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In-flight connectivity: Surfing in the sky

Indians can soon upload a selfie on social media mid-air using Wi-Fi on flights, but will have to shell out big bucks for internet connectivity

Manu Balachandran
Published: Feb 5, 2018 07:30:56 AM IST
Updated: Feb 2, 2018 05:40:35 PM IST

In-flight connectivity: Surfing in the skyInternet on a flight in India is likely to cost between ₹500 and ₹2,000 for 30 to 60 minutes
Image: Lucas Jackson / Reuters

With the Telecom Regulatory Authority of India, (Trai) in January giving its nod to in-flight voice and data connectivity, domestic and international fliers within the country’s airspace will soon be able to make calls and browse the internet.

India’s existing laws did not allow access to the internet while aboard an aircraft. 

Several Indian airlines are now expected to follow their global counterparts and offer services like Wi-Fi on flights.

At present, Emirates, Qatar Airways, JetBlue Airways and Turkish Airlines and others provide internet services on international routes.

In India, the charges for in-flight internet are likely to be between ₹500 and ₹2,000 for 30 to 60 minutes, in line with international rates.

Wi-Fi in airlines is provided by service providers such as Inmarsat, Viasat, Gogo, Panasonic Avionics and Global Eagle Entertainment.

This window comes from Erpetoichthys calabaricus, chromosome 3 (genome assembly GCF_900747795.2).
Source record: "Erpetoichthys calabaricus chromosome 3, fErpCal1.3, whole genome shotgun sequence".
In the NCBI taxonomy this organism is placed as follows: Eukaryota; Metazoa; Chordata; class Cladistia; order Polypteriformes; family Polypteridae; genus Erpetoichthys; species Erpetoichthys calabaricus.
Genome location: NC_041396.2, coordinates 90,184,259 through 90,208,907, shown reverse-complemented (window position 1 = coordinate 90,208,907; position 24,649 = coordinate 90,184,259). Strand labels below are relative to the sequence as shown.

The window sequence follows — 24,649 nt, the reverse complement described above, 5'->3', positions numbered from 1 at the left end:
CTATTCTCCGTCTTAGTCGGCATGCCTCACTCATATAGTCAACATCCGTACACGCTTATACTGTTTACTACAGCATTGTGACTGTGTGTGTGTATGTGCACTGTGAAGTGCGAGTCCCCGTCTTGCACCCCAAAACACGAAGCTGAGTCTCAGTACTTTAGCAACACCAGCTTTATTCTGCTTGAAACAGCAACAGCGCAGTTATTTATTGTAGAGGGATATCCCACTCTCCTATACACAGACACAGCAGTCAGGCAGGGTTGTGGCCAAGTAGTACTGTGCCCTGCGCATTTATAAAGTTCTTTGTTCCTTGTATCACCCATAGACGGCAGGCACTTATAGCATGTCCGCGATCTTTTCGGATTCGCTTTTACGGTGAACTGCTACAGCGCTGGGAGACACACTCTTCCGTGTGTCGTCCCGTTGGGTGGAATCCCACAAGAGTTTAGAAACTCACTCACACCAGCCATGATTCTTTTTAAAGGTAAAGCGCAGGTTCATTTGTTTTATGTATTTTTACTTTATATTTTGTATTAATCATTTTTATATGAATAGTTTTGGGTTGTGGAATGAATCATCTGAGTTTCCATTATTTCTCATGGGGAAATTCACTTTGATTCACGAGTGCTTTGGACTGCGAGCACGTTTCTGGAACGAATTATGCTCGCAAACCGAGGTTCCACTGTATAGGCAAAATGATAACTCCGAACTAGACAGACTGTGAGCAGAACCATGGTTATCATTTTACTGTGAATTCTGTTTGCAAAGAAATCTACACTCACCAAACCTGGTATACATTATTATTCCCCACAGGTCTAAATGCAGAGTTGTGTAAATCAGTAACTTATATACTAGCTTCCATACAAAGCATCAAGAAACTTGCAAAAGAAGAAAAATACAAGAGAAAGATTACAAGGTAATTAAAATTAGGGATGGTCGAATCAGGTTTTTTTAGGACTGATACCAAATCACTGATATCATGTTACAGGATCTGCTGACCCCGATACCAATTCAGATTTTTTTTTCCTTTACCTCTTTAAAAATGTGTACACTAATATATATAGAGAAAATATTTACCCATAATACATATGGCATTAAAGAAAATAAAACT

In-flight connectivity: Surfing in the sky

Internet on flights is provided usually by two means. One, an antenna on the fuselage of the aircraft picks up signals from mobile broadband towers on the ground (but, this can be disrupted by large water bodies).

The second, and the most common, method is via satellite-based systems, which are able to provide connectivity across oceans and mountains. Both are expensive, resulting in high costs to flyers.

“The whole thing should have been done a long time ago,” says Mark Martin, founder of Dubai-based Martin Consulting Llc. “It costs around $250,000 [₹1.5 crore] for fitting the technology in the aircraft. Can airlines afford to instal that today? I am not sure. With operating costs going up now, it might be stupid for airlines to fit them. We should have adopted the technology a long time ago.”

With low-cost carriers currently leading India’s aviation market, it is also unlikely that airlines will opt for a retrofit of the devices.

“It makes sense when purchasing the aircraft,” adds Martin. “But doing it as a retrofit doesn’t make any sense. It would cost about $2.5 million to fit the technology on atleast 10 aircraft and you also have to factor in data connectivity packages. Considering all this, browsing rates could be anywhere between ₹1,200 and ₹1,800 per hour per seat. Is the Indian consumer willing to pay that? I am not sure.”

(This story appears in the 16 February, 2018 issue of Forbes India. To visit our Archives, click here.)

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